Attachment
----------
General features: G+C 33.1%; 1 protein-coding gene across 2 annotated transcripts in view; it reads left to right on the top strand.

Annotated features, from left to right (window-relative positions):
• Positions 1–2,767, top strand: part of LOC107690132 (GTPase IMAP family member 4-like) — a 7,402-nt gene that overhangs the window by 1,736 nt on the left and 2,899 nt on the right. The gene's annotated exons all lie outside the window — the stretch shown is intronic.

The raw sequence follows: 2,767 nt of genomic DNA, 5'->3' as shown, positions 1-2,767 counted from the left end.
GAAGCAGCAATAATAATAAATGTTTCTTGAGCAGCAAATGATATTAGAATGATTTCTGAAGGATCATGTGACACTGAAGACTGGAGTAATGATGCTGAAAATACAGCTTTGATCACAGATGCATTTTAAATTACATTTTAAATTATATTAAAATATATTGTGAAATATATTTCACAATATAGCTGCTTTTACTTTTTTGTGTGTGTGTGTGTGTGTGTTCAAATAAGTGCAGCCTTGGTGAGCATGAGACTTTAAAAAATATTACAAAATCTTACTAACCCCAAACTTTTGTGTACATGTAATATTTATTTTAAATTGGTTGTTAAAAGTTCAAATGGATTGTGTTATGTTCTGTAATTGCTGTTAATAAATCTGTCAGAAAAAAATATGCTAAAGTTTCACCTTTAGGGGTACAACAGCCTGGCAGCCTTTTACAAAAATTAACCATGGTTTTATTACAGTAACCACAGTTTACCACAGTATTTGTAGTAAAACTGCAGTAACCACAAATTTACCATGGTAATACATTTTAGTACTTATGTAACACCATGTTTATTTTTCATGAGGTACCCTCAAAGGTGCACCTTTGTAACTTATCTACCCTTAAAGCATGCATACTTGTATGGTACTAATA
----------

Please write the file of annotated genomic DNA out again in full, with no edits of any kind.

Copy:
General features: G+C 33.1%; 1 protein-coding gene across 2 annotated transcripts in view; it reads left to right on the top strand.

Annotated features, from left to right (window-relative positions):
• Positions 1–2,767, top strand: part of LOC107690132 (GTPase IMAP family member 4-like) — a 7,402-nt gene that overhangs the window by 1,736 nt on the left and 2,899 nt on the right. The gene's annotated exons all lie outside the window — the stretch shown is intronic.

The raw sequence follows: 2,767 nt of genomic DNA, 5'->3' as shown, positions 1-2,767 counted from the left end.
GAAGCAGCAATAATAATAAATGTTTCTTGAGCAGCAAATGATATTAGAATGATTTCTGAAGGATCATGTGACACTGAAGACTGGAGTAATGATGCTGAAAATACAGCTTTGATCACAGATGCATTTTAAATTACATTTTAAATTATATTAAAATATATTGTGAAATATATTTCACAATATAGCTGCTTTTACTTTTTTGTGTGTGTGTGTGTGTGTGTTCAAATAAGTGCAGCCTTGGTGAGCATGAGACTTTAAAAAATATTACAAAATCTTACTAACCCCAAACTTTTGTGTACATGTAATATTTATTTTAAATTGGTTGTTAAAAGTTCAAATGGATTGTGTTATGTTCTGTAATTGCTGTTAATAAATCTGTCAGAAAAAAATATGCTAAAGTTTCACCTTTAGGGGTACAACAGCCTGGCAGCCTTTTACAAAAATTAACCATGGTTTTATTACAGTAACCACAGTTTACCACAGTATTTGTAGTAAAACTGCAGTAACCACAAATTTACCATGGTAATACATTTTAGTACTTATGTAACACCATGTTTATTTTTCATGAGGTACCCTCAAAGGTGCACCTTTGTAACTTATCTACCCTTAAAGCATGCATACTTGTATGGTACTAATA